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Court liquidation

What it is and how it works

Insolvency – no matter the circumstance – is a stressful time for business owners. When a company finds itself in the situation where they are facing court liquidation due to exhausted negotiations, from an application by a creditor or to settle a dispute, there are key process milestones to consider.

 

What is a court liquidation?

A court liquidation is initiated when a judge orders that a liquidator be appointed to wind up a company. A broad range of parties can apply to the court for a wind-up order, but a creditor typically initiates the process because a company is insolvent due to non-payment under a statutory demand.

Once an order is made by the court, control of the company and its assets are placed in the hands of the liquidator, with a view to making an equitable distribution to creditors.

Court liquidation process

The court liquidation process can be a useful tool in circumstances where a creditor is seeking recovery of an outstanding amount and:

  • all other informal avenues of negotiation have been exhausted. Where there are assets in the company that can be used to satisfy the debt, the liquidator will realise these assets and make a distribution to creditors; and/or
  • the creditor suspects that some wrongdoing has been conducted by the directors. A court-appointed liquidator has an obligation to investigate and report such wrongdoing to ASIC, which may result in director banning and/or civil or criminal liability. In addition, if assets have been transferred out of the company, a liquidator has the ability to investigate and recover these assets for the benefit of creditors.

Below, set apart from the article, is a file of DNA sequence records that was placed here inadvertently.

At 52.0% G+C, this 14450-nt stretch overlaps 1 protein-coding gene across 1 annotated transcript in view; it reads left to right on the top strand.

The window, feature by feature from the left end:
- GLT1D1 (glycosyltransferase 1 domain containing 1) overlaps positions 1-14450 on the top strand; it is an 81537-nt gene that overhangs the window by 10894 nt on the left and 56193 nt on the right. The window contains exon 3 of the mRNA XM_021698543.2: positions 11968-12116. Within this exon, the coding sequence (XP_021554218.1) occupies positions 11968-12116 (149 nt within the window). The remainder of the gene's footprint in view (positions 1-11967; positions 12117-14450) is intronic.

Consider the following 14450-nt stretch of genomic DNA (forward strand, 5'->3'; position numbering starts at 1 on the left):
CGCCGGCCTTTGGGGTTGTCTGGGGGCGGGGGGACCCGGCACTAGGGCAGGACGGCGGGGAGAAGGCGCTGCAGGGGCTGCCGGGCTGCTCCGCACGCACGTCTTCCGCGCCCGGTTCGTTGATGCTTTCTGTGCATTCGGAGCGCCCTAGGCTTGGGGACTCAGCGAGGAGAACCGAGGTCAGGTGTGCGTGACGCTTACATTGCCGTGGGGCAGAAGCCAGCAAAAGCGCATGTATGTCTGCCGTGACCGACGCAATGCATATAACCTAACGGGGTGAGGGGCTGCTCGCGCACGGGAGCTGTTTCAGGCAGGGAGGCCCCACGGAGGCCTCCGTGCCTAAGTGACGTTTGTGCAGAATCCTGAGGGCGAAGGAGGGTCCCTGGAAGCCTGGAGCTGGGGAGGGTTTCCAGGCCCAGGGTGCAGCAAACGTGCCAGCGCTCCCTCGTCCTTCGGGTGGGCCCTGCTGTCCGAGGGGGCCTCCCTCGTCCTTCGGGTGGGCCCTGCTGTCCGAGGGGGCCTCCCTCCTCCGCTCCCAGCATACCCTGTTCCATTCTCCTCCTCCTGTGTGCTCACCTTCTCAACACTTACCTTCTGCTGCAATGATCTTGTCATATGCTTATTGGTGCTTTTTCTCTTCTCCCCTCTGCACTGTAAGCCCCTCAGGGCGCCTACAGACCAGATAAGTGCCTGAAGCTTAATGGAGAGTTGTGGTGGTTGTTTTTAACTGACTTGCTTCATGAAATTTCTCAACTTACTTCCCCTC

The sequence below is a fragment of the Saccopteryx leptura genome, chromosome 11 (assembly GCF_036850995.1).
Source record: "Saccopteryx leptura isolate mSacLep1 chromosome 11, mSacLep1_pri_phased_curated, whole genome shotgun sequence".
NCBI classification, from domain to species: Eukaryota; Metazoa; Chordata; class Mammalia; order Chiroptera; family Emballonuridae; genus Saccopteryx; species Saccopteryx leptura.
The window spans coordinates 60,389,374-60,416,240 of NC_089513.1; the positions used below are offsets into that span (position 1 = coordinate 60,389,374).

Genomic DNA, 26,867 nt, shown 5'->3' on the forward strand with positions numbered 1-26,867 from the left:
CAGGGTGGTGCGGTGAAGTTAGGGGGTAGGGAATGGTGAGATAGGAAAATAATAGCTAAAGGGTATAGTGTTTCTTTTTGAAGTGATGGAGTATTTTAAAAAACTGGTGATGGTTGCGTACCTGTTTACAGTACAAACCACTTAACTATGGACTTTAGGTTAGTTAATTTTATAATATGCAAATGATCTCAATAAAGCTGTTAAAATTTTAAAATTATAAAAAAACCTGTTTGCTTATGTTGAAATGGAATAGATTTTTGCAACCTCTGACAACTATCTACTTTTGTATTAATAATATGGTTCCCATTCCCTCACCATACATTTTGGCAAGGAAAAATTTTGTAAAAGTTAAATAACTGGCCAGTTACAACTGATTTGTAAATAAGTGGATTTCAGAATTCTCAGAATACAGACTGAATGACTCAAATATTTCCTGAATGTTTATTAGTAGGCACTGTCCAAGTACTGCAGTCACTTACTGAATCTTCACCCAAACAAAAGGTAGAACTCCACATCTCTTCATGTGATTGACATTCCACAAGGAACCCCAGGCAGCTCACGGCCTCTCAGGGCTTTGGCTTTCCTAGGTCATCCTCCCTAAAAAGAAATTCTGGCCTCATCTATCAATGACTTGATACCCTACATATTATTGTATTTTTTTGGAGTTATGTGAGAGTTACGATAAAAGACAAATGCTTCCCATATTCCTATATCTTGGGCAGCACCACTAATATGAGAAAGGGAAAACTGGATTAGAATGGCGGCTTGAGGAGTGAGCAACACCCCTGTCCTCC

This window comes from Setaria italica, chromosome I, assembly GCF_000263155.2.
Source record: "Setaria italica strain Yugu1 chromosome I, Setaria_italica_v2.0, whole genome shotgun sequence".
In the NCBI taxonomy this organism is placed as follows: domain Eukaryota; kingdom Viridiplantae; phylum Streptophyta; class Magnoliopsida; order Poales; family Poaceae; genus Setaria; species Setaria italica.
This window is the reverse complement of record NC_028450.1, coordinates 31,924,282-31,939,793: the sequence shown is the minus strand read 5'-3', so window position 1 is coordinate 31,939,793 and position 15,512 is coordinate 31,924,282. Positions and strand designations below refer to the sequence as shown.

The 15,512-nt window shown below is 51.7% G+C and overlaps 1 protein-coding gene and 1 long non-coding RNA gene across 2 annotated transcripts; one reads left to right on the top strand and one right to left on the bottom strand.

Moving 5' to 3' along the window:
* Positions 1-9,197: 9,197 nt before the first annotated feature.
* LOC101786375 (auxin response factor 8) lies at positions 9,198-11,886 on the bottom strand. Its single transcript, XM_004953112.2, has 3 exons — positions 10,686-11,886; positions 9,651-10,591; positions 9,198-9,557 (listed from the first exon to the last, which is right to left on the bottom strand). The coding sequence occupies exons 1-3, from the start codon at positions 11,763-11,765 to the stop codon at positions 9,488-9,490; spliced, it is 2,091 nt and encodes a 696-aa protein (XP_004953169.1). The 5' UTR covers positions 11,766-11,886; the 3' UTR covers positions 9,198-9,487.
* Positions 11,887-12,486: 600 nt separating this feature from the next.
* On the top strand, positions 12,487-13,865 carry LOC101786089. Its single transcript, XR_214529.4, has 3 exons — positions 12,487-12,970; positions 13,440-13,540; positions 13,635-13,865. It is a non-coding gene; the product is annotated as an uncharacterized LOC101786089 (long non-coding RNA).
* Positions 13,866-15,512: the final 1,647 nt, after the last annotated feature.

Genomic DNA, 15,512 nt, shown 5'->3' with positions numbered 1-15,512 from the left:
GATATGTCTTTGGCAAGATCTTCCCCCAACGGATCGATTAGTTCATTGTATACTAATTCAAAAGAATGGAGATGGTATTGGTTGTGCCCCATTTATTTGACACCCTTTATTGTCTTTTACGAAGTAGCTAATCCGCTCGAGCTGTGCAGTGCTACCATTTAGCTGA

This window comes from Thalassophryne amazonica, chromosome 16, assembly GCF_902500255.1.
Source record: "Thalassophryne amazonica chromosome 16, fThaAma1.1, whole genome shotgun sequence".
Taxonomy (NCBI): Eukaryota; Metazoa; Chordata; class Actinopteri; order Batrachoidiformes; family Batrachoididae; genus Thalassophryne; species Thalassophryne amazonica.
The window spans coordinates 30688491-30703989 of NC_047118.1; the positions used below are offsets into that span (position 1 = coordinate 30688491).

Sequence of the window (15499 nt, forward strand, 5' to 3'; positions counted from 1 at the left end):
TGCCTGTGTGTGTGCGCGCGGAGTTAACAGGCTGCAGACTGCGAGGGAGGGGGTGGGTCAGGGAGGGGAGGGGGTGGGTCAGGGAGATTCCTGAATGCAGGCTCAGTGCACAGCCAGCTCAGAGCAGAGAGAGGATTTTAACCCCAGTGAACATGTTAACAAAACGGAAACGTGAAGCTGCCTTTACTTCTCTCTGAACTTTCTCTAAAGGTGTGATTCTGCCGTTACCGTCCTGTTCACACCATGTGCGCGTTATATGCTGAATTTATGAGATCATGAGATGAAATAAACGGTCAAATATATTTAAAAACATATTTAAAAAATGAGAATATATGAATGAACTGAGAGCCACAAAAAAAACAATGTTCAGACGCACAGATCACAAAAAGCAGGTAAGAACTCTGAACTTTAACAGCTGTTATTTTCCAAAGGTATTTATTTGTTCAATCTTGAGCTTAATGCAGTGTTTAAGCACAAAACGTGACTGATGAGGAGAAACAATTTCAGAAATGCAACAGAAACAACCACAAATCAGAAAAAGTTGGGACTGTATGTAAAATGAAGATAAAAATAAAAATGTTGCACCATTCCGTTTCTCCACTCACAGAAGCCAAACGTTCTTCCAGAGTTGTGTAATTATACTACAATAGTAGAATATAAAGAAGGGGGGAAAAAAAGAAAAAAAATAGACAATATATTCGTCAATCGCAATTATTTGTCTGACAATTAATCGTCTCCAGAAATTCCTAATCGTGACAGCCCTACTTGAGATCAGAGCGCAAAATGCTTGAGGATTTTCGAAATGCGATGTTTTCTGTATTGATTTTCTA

In addition, the court liquidation process can also be used where there is a dispute between directors and/or members and a resolution cannot be reached.

For example, the court may order the winding up of a company if the directors have considered only their own interests rather than the interests of the shareholders. The appointment of a liquidator by the court means that decisions regarding the operation (and potential dissolution) of the company are made by an experienced, independent third party.

Where an applicant is concerned about asset dissipation while waiting for the outcome of a winding-up application, a further application can be made for the appointment of a Provisional Liquidator. This type of appointment gives interim control to a liquidator and can be used where there is a perception that the assets and affairs of the company are in jeopardy.

Learn more about liquidation and how we can help.

Get in touch
Matt Byrnes
Partner & National Head of Restructuring Advisory
Matt Byrnes
Learn more about Matt Byrnes
Matt Byrnes
Partner & National Head of Restructuring Advisory
Matt Byrnes

Get in touch

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